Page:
I think we are starting to reach closure on the ABBI PULL Initiative. I finally got my editing done on the OAuth Workflows and API documentation. There's a bit more work to be done in the next week. One of the outstanding challenges is in figuring out how to bind an authorization to a specific patient in both the client application and at the data holder.
It is a pretty easy problem to solve in the if we make the Authorization end-point return a bearer token that is a JWT that contains the authenticated identity of the end-user, plus some other stuff. Another way would be to communicate between the authorization end-point and the data-holder in some way that is unspecified [I don't like that idea].
More challenging is the case where the same identity can be used to access data about multiple patients, as in the case where I get data about my children and myself. In this particular case, I think the right answer is to use the scope parameter of the authorization grant in order to communicate to the authorization endpoint who the authorization is for. When it grants the request, the authorization endpoint can encode the scope in the bearer token, OR communicate it to the data holder in some way that is unspecified [again, I don't like that idea].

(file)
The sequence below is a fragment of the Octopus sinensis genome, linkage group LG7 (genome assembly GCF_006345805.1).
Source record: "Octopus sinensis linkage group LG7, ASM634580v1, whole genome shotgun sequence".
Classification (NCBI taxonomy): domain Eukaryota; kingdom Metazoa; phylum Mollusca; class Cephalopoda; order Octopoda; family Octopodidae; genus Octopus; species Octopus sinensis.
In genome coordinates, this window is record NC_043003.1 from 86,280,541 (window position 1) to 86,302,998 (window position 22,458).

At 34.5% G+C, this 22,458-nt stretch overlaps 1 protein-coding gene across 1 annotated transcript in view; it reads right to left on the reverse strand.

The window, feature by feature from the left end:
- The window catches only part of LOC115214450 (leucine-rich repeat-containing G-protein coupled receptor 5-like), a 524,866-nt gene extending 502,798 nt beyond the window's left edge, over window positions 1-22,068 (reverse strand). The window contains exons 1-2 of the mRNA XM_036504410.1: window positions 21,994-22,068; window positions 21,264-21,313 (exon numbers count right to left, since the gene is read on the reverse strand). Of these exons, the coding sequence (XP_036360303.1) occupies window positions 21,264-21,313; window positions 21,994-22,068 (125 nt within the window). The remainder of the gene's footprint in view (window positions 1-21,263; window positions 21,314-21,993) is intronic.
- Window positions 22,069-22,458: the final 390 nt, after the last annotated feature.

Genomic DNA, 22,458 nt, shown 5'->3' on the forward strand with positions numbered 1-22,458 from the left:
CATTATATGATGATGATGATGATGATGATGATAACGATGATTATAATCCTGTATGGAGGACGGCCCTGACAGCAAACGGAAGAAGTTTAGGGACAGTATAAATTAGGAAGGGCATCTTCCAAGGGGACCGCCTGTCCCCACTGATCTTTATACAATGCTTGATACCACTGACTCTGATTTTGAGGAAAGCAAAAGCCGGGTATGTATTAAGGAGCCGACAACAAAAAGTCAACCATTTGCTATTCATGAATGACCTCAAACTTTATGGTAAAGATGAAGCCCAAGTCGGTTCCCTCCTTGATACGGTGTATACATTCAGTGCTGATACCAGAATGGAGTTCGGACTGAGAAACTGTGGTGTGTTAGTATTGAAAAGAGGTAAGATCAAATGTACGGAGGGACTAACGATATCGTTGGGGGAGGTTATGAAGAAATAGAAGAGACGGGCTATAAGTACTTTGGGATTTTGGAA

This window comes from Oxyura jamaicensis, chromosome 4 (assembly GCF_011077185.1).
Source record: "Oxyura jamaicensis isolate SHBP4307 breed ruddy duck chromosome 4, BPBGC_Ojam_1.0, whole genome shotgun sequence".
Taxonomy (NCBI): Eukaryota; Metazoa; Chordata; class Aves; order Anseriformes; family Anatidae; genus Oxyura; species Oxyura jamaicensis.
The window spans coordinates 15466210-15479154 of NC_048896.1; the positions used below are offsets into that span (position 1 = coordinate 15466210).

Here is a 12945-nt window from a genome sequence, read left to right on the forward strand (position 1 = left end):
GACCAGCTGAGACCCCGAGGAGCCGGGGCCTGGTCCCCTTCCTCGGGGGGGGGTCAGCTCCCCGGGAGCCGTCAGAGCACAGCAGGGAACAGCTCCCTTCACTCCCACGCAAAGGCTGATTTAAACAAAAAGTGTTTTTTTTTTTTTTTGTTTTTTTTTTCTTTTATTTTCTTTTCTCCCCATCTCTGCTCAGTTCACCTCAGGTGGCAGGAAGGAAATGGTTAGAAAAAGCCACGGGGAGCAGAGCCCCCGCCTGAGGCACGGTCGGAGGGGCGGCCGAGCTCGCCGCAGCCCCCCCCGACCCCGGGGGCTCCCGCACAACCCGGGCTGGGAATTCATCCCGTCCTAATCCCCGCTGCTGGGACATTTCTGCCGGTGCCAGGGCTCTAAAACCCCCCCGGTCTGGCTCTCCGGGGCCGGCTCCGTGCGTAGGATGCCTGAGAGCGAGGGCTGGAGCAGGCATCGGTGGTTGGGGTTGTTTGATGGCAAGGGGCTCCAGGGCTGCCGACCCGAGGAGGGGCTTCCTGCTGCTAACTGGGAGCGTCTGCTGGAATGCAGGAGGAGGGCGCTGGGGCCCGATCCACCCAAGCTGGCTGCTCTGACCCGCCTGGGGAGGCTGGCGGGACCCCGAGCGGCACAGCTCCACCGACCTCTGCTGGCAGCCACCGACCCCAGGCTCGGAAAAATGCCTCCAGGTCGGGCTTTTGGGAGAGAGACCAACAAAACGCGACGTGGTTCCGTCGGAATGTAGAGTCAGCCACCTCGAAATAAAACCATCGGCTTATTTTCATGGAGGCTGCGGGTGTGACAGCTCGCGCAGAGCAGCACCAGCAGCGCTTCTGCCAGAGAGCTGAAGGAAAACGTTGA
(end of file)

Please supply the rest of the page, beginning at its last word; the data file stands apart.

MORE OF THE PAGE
The scope token need not be complicated. It, in combination with the authenticated user identity must uniquely identity the patient whose data is being accessed, but when appearing alone need not do so. This operates under the assumption that the identity being used to authorize use is provided to the data holder in some way.
The truly critical challenge will be for application developers. They should take steps to ensure that data from different data holders for different patients isn't mistakenly combined. In other words, the app shouldn't combine data of my youngest daughter (from her pediatrician) with that of my wife from her ob/gyn, even though they have the same first and last name.
Hmm, that step is going to require both some critical thinking, and a risk assessment. Oh well, close is never the same as done.